- The Washington Times - Thursday, October 3, 2002

Global failure
"It was supposed to be a banner weekend for the anti-globalization movement, with thousands of activists converging on Washington, D.C., to 'shut down the city' during the International Monetary Fund's annual meeting. And on Saturday afternoon, I was in the thick of it, in the shadow of the Washington monument, surrounded by placards and puppets and leather-lunged protesters.
"They expected 20,000 people, but maybe 5,000 showed up. They hoped to shut down the city, but after a rain-drenched Friday in which hundreds were arrested and D.C. went on with business as usual, the rest of the weekend trailed off into well-mannered sloganeering ('They say privatize, we say democratize!').
"It didn't help that organized labor, one-third of the anti-globalization movement's supposed triple threat of 'workers, students, and activists,' largely stayed away. Maybe the unions were uncomfortable with the anti-American fervor that animated many of the protesters after September 11, flag-burning and Amerika-bashing might be hard to justify to the AFL-CIO's rank and file.
"Whatever the reason, in the unions' absence all that remained was a sea of students, activists and student-activists in long hair and shaggy beards. For a movement that claims to represent the oppressed, the sea of young, white, college-educated faces must have been a tad disheartening."
Ross Douthat, writing on "Protesting Too Much," Tuesday in National Review Online at www.nationalreview.com

Laughable liberals
"Being a potential juror is a solemn constitutional obligation for which even lawyers are summoned. While waiting in a line recently to do my duty at the courthouse, I noticed that a woman in front of me was holding a copy of Ann Coulter's book, 'Slander.'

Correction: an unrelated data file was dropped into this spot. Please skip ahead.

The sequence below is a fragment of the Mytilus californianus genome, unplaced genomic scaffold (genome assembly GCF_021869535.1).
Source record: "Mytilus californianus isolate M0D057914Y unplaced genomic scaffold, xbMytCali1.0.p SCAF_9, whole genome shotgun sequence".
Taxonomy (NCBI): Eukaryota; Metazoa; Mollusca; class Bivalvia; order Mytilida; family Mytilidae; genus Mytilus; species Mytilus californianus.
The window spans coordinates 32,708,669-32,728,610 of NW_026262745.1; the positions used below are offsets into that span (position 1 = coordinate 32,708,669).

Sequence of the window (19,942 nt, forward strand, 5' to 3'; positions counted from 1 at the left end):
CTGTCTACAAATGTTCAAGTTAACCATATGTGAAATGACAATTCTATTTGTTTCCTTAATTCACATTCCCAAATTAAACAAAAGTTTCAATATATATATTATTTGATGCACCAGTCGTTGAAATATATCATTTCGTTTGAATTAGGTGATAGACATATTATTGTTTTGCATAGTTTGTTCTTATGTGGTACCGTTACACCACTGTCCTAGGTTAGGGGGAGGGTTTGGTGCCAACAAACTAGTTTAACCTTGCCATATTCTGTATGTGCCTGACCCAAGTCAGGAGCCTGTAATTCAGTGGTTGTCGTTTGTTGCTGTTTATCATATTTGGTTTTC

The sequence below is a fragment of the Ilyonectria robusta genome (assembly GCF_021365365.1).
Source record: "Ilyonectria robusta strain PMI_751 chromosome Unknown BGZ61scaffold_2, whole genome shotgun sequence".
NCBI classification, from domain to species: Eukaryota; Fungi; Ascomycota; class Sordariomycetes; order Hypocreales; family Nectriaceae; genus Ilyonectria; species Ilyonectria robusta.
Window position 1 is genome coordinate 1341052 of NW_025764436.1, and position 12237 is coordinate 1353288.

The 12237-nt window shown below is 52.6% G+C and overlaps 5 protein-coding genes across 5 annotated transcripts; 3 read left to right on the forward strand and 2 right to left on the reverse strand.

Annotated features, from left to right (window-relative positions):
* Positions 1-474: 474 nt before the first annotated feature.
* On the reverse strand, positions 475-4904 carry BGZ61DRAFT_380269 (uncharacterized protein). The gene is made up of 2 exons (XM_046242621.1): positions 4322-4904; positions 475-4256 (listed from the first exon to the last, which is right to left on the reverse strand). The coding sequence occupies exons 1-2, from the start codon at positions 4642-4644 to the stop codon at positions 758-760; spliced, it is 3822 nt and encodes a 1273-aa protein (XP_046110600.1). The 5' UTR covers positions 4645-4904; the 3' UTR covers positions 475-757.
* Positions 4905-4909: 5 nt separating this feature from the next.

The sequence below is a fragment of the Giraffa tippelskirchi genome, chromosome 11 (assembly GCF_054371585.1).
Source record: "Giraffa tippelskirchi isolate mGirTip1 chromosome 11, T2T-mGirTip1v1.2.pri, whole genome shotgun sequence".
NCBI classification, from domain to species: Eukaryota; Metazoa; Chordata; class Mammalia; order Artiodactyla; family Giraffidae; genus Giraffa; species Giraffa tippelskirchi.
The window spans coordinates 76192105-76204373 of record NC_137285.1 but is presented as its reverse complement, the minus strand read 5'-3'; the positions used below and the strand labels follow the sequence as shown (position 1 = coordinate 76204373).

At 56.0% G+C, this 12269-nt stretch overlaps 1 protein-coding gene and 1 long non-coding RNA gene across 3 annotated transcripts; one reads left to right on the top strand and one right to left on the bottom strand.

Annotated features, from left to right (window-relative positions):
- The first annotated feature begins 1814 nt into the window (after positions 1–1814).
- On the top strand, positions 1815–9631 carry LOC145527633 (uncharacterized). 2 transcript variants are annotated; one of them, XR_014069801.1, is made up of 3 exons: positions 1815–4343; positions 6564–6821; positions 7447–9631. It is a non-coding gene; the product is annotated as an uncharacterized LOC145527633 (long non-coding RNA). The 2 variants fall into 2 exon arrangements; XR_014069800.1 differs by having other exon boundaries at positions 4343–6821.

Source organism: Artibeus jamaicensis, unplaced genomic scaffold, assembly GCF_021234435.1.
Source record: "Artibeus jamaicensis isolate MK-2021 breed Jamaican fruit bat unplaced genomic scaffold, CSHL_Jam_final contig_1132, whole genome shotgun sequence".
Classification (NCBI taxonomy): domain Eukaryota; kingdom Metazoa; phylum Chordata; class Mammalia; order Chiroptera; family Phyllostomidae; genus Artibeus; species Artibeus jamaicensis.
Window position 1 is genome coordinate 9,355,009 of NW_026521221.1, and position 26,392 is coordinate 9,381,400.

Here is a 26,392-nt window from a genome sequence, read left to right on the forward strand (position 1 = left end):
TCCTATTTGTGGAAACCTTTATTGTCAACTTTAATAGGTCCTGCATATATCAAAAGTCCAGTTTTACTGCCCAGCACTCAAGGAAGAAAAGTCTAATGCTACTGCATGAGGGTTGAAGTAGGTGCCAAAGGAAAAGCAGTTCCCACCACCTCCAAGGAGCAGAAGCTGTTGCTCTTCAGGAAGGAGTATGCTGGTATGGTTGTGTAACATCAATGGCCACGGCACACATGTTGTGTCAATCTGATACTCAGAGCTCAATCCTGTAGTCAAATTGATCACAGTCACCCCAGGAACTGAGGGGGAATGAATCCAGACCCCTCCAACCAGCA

"Possession of such contraband, and the spontaneous laughter it creates, might eliminate her from jury duty, I thought. But she had a different reason for having the book. 'This is a viewpoint the public doesn't get very often,' she told me.
"What is it that makes this book so funny? Much of it is the laughter born out of recognition, while some is the laughter of tragic-comedy. Ann's barbs strike the funny bone because she speaks albeit irreverently the truth.
"For example, Coulter says our country's international conflict with terrorism puts the domestic cultural divide in stark relief. 'Liberals hate America, they hate "flag-wavers," they hate abortion opponents, they hate all religions except Islam. Even Islamic terrorists don't hate America like liberals do. They don't have the energy. If they had that much energy, they'd have indoor plumbing by now.'"
Alan E. Sears, writing on "Laughing Out Loud With Ann Coulter," Monday in Crosswalk at www.crosswalk.com

Extreme beliefs
"I'd noticed in the U.S. press that the old Chamber of Commerce idea of the world still dominated: Everybody's a nice guy. Everybody means well. Even if the Koran is really, truly a book about destroying the enemy.
"I found it astonishing that those aspects of radical Islam were ignored by the major newspapers and even the alternative weeklies. Not all Muslims are as extreme or as interested in jihad, but let's say only 10 percent are. That's 120 million people worldwide a significant number of people.
"I believe Osama bin Laden, if you examine the Koran, is closer to the Koran and the prophet Mohammed's beliefs than the hope that Islam can be democratic. It's not a very democratic belief system. To say that it is comes out of a wish that has nothing to do with Islam. It comes from the idea that everything good has to do with democracy or democratic ideals. Well, there are different ideals at work in the world, and we need to come to grips with that."
Adam Parfrey, editor of the new book "Extreme Islam," interviewed by Brian Doherty in the November issue of Reason

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